Theresa grew up in Baltimore, Maryland where, in high school, she competed on the swim team as, primarily, an endurance swimmer (500 Freestyle), but she also enjoyed the technical aspects of the sport as she competed in the 100 Individual Medley and looked forward to racing the 4×100 Freestyle where she enjoyed nailing the “timing of the takeoff”. In addition to swimming, as Maryland is “big horse country”, she also took riding lessons and competed in equestrian events. On some week nights, she garnered fitness by doing swim/horseback ride bricks as riding nicely complimented swimming as it challenges one to “maintain form and posture which greatly strengthens one’s thighs and hamstrings”. After high school, at Washington University in St Louis, she exchanged her long riding boots for sneakers and took up running. She shared that “next to the university there were some really nice areas to run through that had amazing houses to look at. It became a very relaxing way to take a break from school as I ran through the local neighborhoods.” During this time, she participated in a handful of 5Ks and 10Ks, but when she went to graduate school at Tufts, in Massachusetts, she dialed up her running and joined the university’s Boston Marathon charity team. “I found the endurance training for marathon was both fun and therapeutic”, however, the volume led her to develop a stress fracture and she was introduced to the bike as she went to spin classes to not lose fitness during this time.

Despite the stress fracture setback, she became obsessed with marathons and, from graduate school on, ran 19 marathons to date with her latest performance being the Boston Marathon in the fall of 2021. Of note, along her journey, her fastest marathon was a 3:09:58 in the Chicago Marathon in 2015. Always appreciate the effort that goes into sliding under a target time and can only imagine Theresa staring at her watch as she pushed herself beyond what she thought she was able to as she ran along the final 2/10s of a mile to limbo under 3:10! ?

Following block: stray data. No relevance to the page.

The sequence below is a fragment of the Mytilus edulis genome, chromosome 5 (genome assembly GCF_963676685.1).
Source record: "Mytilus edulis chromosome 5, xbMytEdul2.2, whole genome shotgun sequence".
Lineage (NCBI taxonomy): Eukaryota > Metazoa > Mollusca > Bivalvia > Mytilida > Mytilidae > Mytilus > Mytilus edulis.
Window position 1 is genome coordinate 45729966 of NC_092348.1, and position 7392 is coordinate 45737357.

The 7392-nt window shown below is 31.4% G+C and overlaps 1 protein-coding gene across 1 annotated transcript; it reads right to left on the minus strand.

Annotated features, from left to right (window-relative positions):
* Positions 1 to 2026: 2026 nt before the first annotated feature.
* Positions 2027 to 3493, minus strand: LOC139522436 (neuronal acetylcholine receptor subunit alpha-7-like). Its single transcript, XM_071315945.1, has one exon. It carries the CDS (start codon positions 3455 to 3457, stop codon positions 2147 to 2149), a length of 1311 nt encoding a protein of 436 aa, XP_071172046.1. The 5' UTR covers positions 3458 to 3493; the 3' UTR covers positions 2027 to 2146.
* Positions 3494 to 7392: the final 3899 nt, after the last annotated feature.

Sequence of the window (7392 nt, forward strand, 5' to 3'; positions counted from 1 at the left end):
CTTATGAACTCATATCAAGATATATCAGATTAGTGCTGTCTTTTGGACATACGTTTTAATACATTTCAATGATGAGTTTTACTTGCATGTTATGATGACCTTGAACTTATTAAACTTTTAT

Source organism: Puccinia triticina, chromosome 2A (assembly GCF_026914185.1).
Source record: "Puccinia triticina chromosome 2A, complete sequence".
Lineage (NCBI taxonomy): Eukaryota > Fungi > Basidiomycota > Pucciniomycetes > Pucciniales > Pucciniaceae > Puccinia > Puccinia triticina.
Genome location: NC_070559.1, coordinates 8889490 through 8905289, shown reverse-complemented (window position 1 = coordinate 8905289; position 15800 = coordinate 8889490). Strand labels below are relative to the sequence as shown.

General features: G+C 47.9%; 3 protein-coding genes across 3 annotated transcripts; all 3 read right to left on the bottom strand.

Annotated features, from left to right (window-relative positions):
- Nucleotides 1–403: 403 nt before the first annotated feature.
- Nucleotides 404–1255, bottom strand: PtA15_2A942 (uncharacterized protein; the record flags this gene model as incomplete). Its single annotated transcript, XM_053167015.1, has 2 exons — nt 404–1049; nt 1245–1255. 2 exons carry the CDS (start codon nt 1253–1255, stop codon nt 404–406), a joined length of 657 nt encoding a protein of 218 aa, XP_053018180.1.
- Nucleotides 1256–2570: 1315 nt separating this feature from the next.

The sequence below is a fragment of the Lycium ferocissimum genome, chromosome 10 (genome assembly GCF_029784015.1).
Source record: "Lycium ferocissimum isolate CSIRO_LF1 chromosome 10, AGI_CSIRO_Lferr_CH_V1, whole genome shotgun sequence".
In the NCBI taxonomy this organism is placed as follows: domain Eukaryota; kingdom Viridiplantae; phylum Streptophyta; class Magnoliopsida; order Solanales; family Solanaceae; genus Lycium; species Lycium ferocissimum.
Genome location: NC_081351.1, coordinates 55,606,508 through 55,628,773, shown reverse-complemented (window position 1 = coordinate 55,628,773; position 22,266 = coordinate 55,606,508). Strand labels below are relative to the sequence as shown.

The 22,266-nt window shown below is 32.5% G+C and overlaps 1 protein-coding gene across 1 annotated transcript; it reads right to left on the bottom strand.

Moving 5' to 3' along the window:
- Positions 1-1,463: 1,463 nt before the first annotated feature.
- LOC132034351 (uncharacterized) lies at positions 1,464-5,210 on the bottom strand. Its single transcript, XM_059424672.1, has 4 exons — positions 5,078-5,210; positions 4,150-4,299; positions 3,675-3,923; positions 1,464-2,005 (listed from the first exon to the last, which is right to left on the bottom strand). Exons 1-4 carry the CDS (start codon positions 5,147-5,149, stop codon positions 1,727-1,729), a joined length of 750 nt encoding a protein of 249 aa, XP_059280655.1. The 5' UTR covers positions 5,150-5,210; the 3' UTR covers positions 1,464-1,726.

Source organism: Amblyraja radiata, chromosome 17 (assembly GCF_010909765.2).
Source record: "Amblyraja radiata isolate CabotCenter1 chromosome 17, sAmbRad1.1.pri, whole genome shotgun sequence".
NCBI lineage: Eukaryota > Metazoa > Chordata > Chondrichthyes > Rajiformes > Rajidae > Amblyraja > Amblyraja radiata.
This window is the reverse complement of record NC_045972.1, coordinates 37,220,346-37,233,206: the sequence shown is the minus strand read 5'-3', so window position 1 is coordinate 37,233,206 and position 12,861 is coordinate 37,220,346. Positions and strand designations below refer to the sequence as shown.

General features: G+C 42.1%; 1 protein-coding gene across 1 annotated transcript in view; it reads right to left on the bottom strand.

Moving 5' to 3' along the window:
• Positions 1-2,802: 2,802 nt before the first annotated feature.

With her swimming and running background, triathlon became the next adventure, and, in May of 2018, she bought a road bike and, a month later, raced the Sleepy Hollow Sprint Tri. She knew nothing about triathlon, but, unlike many newbies, with her swim background felt very comfortable in the water, however, given her lack of open water swimming did bash into a few buoys along the way. Once out of the water, as she was rushing to take her wetsuit off, she accidentally sent her velcro’d timing chip to fly off in the process. After retrieving it and putting it back on she jumped on her road bike and found the lack of familiarity with bike racing being “very scary”. She was very tentative and biked very slowly, however, her relatively slow bike put her pretty far back in the race and once she got on the run, there was plenty of people to pass and the adrenaline rush made her want to go back for more which she did a month later at the New York City Olympic Tri and then that fall, at the West Point Sprint Tri, she got on the podium with a 3rd place finish in her age group!